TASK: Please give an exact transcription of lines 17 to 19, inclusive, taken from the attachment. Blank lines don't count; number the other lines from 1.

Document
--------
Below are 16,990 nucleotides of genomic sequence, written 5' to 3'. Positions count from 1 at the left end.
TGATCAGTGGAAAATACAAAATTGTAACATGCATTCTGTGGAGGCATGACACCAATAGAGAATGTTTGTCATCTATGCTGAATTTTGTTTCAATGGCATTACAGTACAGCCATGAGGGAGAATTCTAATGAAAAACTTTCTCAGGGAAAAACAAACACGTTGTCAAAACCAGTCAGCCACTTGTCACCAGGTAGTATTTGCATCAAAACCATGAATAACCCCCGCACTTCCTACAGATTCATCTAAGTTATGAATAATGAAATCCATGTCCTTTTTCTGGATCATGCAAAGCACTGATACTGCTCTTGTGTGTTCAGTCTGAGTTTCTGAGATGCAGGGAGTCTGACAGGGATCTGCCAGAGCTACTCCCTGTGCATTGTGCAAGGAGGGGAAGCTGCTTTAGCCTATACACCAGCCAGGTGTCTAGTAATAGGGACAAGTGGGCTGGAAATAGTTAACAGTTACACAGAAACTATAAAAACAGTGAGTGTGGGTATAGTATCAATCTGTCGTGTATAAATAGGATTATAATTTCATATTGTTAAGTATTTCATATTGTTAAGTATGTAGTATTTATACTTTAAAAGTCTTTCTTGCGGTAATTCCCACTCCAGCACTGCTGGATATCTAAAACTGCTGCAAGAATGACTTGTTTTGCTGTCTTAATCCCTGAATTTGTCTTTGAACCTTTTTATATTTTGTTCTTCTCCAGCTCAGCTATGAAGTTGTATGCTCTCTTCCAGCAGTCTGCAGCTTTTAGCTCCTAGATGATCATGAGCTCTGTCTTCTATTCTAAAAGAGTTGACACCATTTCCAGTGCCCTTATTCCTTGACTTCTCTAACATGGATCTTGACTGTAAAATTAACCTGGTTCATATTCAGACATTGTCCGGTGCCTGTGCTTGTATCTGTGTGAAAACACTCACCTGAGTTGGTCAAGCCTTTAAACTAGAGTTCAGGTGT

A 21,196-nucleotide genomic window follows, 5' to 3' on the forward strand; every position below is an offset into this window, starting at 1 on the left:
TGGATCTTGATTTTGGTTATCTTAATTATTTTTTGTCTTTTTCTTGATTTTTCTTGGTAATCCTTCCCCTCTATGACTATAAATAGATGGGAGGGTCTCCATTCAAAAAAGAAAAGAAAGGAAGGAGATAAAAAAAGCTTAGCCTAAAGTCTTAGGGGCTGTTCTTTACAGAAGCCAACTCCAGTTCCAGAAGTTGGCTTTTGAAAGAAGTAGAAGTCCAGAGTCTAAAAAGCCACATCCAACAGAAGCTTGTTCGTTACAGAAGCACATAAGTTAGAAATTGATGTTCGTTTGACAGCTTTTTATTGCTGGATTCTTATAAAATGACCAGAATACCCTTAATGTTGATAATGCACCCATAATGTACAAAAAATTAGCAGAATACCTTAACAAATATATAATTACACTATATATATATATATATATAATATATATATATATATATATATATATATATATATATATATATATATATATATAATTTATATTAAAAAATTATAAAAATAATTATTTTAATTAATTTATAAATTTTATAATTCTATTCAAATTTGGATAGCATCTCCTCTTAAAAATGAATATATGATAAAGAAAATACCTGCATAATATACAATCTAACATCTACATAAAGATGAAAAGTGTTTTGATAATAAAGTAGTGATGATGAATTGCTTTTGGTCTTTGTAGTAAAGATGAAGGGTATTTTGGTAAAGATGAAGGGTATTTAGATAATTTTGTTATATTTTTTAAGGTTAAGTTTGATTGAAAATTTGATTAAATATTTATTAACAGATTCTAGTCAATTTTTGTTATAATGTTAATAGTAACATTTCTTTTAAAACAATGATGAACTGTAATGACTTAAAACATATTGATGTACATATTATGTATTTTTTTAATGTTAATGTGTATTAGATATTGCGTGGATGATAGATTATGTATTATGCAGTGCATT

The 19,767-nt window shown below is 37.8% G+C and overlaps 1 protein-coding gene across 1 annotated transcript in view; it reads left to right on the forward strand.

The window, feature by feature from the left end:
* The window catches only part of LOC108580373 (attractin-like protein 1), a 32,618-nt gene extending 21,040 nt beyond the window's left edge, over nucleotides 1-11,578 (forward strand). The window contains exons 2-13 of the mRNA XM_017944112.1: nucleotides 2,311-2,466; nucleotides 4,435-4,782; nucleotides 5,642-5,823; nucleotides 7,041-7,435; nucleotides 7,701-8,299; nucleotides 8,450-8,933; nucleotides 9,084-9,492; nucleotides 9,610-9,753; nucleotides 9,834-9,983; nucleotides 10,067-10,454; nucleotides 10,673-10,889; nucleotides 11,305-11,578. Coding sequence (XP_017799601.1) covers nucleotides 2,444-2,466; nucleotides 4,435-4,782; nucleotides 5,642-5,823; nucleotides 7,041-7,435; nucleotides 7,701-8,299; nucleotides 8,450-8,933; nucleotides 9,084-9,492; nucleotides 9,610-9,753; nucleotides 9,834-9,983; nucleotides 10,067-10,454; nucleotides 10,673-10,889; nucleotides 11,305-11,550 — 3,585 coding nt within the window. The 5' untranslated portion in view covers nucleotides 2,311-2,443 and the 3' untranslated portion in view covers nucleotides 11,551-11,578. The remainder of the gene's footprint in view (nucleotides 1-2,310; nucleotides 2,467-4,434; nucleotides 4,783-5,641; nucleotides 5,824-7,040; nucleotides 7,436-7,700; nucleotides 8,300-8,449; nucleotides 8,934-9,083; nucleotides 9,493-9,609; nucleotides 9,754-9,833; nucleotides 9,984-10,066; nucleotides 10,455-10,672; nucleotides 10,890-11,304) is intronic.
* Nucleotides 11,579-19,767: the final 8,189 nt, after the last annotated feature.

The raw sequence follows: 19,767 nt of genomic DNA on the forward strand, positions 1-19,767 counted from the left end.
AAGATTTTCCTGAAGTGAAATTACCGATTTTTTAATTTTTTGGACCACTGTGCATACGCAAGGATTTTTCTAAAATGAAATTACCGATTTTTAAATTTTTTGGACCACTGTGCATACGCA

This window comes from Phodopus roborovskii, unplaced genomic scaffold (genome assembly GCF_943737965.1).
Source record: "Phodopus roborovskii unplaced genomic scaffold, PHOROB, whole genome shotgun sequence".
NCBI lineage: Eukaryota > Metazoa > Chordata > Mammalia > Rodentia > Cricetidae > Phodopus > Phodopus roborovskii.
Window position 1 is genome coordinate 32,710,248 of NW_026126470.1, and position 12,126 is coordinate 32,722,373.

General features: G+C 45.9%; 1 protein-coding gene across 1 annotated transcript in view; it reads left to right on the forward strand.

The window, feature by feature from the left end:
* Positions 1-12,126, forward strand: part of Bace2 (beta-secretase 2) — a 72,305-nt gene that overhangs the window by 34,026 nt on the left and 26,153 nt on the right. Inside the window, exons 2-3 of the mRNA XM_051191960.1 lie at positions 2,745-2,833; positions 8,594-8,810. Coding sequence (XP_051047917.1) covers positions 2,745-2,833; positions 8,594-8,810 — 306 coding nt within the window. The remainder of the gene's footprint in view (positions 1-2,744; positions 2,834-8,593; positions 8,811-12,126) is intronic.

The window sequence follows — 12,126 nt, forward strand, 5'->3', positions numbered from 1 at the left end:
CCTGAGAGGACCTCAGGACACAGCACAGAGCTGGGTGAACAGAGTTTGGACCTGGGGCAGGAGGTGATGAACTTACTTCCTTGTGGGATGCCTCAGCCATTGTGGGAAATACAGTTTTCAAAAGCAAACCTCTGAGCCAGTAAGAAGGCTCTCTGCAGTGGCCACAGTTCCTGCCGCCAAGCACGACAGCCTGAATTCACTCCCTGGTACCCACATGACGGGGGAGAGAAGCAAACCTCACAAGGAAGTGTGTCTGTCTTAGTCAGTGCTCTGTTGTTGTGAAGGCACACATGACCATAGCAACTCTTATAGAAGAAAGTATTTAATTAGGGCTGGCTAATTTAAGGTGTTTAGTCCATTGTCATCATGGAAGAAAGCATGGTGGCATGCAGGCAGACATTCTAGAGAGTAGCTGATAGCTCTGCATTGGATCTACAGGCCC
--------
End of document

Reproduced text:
* Positions 1-12,126, forward strand: part of Bace2 (beta-secretase 2) — a 72,305-nt gene that overhangs the window by 34,026 nt on the left and 26,153 nt on the right. Inside the window, exons 2-3 of the mRNA XM_051191960.1 lie at positions 2,745-2,833; positions 8,594-8,810. Coding sequence (XP_051047917.1) covers positions 2,745-2,833; positions 8,594-8,810 — 306 coding nt within the window. The remainder of the gene's footprint in view (positions 1-2,744; positions 2,834-8,593; positions 8,811-12,126) is intronic.

The window sequence follows — 12,126 nt, forward strand, 5'->3', positions numbered from 1 at the left end:
CCTGAGAGGACCTCAGGACACAGCACAGAGCTGGGTGAACAGAGTTTGGACCTGGGGCAGGAGGTGATGAACTTACTTCCTTGTGGGATGCCTCAGCCATTGTGGGAAATACAGTTTTCAAAAGCAAACCTCTGAGCCAGTAAGAAGGCTCTCTGCAGTGGCCACAGTTCCTGCCGCCAAGCACGACAGCCTGAATTCACTCCCTGGTACCCACATGACGGGGGAGAGAAGCAAACCTCACAAGGAAGTGTGTCTGTCTTAGTCAGTGCTCTGTTGTTGTGAAGGCACACATGACCATAGCAACTCTTATAGAAGAAAGTATTTAATTAGGGCTGGCTAATTTAAGGTGTTTAGTCCATTGTCATCATGGAAGAAAGCATGGTGGCATGCAGGCAGACATTCTAGAGAGTAGCTGATAGCTCTGCATTGGATCTACAGGCCC